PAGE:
Only a fifth of Brits believe that 5G (opens in new tab) connectivity will change their lives, suggesting that the mobile industry’s belief that next-generation networks will transform society and industry has not captured the imagination of the general public.
The UK is the third-most pessimistic country in YouGov’s rankings, with 36% saying they neither disagreed nor disagreed that 5G would benefit them.
Worldwide, 51% believed 5G would deliver improvements and only 15% said it would not yield any benefit.
5G networks offer faster speeds, greater capacity and much lower latency than previous generations of mobile technology.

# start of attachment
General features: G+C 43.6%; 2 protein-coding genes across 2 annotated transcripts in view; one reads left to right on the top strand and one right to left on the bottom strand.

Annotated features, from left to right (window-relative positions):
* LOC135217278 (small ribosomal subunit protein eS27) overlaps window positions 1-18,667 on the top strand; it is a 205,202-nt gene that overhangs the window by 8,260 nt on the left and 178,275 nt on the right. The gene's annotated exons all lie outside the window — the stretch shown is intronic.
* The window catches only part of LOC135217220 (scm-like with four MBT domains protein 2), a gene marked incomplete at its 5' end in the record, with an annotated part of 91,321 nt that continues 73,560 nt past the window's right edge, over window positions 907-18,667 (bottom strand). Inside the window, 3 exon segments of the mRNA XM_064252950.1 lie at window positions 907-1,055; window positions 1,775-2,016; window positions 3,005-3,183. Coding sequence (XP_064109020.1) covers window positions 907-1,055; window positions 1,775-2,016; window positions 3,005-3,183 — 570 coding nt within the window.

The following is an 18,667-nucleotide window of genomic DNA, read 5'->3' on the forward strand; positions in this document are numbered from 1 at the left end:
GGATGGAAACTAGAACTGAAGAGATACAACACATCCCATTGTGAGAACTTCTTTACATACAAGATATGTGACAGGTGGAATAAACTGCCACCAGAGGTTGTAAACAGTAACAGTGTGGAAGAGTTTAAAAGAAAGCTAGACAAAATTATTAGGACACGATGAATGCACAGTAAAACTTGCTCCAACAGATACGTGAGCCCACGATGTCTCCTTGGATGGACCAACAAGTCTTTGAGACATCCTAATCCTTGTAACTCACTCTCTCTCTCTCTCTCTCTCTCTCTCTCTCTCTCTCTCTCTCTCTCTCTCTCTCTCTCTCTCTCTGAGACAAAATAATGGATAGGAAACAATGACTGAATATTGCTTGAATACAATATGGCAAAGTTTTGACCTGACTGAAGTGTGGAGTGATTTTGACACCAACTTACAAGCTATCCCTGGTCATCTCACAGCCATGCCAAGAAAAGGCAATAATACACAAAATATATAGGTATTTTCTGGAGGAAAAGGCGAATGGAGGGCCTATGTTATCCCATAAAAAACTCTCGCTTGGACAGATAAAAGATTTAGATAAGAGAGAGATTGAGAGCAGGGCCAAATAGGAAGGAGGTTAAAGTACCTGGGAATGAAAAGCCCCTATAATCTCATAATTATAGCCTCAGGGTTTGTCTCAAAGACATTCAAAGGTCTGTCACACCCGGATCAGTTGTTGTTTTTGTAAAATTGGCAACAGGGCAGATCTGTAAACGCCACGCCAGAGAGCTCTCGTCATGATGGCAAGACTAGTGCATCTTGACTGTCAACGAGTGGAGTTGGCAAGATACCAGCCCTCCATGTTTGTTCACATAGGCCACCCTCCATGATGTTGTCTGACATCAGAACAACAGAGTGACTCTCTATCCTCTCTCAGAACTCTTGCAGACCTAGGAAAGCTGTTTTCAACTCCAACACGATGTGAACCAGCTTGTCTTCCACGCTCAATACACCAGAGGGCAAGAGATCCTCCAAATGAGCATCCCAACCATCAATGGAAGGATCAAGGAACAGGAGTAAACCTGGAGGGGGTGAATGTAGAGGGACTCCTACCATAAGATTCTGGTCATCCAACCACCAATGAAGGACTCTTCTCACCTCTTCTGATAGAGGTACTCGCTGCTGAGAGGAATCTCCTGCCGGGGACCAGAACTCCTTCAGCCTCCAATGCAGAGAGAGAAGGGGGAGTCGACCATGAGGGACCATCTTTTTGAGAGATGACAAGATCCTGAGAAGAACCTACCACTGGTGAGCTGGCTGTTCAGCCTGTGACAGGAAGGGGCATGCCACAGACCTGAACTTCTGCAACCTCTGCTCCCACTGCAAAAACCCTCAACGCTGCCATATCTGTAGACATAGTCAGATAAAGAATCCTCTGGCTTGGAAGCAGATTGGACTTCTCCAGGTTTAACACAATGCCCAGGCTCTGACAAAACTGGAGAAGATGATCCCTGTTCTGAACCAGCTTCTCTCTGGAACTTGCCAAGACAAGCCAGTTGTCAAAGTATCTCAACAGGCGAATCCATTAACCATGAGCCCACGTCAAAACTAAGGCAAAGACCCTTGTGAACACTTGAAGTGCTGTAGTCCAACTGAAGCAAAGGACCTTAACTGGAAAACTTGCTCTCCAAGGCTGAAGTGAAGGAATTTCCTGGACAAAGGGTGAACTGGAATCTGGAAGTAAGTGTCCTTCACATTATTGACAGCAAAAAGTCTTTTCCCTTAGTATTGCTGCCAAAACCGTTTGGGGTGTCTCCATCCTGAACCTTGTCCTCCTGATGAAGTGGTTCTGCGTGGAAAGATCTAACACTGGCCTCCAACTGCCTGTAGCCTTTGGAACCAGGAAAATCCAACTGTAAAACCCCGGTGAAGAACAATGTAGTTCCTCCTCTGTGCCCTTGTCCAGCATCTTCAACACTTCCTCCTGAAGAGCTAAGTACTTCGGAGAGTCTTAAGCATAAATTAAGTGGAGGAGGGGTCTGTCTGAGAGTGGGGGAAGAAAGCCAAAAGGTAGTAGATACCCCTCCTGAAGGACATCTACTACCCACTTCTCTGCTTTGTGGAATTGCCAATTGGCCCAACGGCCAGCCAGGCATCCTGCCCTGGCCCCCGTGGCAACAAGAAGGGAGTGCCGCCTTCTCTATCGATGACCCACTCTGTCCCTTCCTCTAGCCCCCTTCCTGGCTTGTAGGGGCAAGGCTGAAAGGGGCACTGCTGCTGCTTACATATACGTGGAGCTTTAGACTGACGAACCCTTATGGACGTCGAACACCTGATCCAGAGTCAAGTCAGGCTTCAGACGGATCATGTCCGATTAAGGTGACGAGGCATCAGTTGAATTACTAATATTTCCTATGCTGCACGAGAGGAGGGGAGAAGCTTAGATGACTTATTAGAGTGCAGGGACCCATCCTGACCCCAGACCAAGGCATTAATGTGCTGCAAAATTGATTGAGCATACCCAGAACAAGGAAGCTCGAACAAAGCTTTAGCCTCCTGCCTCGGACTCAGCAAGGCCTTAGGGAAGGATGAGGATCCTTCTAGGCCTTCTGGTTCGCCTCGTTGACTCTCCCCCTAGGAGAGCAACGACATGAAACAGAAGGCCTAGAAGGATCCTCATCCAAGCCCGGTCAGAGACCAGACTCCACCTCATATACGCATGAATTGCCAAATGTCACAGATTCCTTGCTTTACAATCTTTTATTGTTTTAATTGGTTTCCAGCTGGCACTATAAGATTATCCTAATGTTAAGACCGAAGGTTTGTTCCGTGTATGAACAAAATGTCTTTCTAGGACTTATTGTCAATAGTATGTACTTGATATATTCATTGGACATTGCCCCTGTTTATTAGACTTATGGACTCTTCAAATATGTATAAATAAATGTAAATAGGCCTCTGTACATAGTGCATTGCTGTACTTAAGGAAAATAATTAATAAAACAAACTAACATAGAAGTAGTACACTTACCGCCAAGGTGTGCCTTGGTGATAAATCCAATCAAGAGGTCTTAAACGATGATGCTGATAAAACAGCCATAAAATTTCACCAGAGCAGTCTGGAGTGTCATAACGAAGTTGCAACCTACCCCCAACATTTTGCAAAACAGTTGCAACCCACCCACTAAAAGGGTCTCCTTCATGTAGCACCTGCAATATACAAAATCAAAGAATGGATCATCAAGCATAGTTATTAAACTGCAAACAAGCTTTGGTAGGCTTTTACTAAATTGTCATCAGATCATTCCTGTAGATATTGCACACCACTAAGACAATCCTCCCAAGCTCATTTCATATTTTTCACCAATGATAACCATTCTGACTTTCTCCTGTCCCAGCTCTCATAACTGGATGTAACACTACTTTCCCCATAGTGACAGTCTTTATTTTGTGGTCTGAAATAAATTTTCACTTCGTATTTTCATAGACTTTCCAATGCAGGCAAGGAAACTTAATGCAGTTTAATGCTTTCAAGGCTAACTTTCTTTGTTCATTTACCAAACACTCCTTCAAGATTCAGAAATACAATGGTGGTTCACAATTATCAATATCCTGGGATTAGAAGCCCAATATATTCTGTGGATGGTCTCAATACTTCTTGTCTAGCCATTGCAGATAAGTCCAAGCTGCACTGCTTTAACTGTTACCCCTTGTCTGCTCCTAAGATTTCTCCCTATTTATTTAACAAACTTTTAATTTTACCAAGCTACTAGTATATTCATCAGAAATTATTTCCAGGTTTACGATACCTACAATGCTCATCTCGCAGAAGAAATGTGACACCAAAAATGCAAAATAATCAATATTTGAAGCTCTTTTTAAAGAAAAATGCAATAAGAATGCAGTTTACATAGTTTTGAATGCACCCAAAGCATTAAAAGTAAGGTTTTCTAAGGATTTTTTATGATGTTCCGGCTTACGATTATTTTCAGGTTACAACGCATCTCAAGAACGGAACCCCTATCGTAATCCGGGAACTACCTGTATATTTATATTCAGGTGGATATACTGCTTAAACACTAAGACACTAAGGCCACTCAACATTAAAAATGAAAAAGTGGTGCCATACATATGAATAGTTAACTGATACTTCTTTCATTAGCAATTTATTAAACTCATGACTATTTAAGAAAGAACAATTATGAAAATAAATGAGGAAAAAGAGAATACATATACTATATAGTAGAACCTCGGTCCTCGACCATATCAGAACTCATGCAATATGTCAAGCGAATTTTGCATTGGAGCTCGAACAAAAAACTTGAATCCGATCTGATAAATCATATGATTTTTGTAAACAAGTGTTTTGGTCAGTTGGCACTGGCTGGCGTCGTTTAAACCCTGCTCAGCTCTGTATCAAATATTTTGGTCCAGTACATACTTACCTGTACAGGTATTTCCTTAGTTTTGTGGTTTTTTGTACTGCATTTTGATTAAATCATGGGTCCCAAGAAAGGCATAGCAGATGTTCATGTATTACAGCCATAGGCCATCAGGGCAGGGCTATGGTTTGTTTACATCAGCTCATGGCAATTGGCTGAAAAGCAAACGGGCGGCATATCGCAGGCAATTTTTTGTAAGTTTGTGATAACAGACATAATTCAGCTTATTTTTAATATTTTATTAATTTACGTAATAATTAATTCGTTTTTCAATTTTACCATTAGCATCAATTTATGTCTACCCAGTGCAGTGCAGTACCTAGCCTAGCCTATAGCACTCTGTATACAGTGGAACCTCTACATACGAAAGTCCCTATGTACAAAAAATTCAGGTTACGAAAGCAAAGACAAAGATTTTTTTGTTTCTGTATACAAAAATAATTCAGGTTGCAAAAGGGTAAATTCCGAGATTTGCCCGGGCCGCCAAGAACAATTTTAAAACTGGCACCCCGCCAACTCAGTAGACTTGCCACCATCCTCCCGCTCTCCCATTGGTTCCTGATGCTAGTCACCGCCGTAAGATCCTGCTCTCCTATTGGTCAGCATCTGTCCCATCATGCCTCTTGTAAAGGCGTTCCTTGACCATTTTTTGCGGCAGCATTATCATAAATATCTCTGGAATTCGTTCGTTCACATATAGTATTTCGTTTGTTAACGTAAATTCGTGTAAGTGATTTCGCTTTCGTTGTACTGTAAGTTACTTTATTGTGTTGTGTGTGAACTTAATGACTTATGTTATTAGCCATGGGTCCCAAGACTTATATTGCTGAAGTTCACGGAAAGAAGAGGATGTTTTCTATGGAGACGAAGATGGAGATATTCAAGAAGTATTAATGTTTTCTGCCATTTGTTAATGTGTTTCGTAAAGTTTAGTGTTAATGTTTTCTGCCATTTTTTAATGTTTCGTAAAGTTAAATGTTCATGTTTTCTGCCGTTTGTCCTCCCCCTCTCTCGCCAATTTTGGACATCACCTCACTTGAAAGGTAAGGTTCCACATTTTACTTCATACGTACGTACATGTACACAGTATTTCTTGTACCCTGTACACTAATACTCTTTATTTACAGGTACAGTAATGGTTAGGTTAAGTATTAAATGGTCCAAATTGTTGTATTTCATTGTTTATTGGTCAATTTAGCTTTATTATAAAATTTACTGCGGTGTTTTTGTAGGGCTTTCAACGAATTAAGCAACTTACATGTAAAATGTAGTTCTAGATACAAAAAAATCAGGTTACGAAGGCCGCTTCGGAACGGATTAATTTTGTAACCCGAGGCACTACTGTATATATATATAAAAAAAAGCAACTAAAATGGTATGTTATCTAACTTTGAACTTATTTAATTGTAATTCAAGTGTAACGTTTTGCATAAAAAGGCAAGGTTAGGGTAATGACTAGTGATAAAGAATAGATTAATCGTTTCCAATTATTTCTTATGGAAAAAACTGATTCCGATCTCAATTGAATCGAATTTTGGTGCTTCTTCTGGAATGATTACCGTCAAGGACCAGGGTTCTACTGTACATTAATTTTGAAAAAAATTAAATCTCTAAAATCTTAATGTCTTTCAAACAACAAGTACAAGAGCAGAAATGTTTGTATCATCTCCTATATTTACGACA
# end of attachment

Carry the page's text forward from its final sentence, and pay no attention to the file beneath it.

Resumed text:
This means 5G can enable data-intensive, latency-sensitive consumer applications, support mass IoT networks, and connect mission critical industrial systems to cellular infrastructure for the first time.
However, it is arguable that the leap from 4G to 5G is less revolutionary than it was from 3G to 4G in terms of mobile broadband – at least in the eyes of the consumer. Meanwhile, many of the most revolutionary services, such as in VR and gaming are not yet mass propositions.
The findings demonstrate that operators and the wider mobile ecosystem still has work to do in convincing consumers about the virtues of 5G.
Nonetheless, early adoption of the technology has not been hindered. Ericsson believes there will be more than one billion 5G mobile subscriptions by the end of the year (opens in new tab), a figure which will reach 4.4 billion by 2027. Within five years, 5G will account for 90% of all mobile subscriptions in North America, 82% in Western Europe, and 74% in Northeast Asia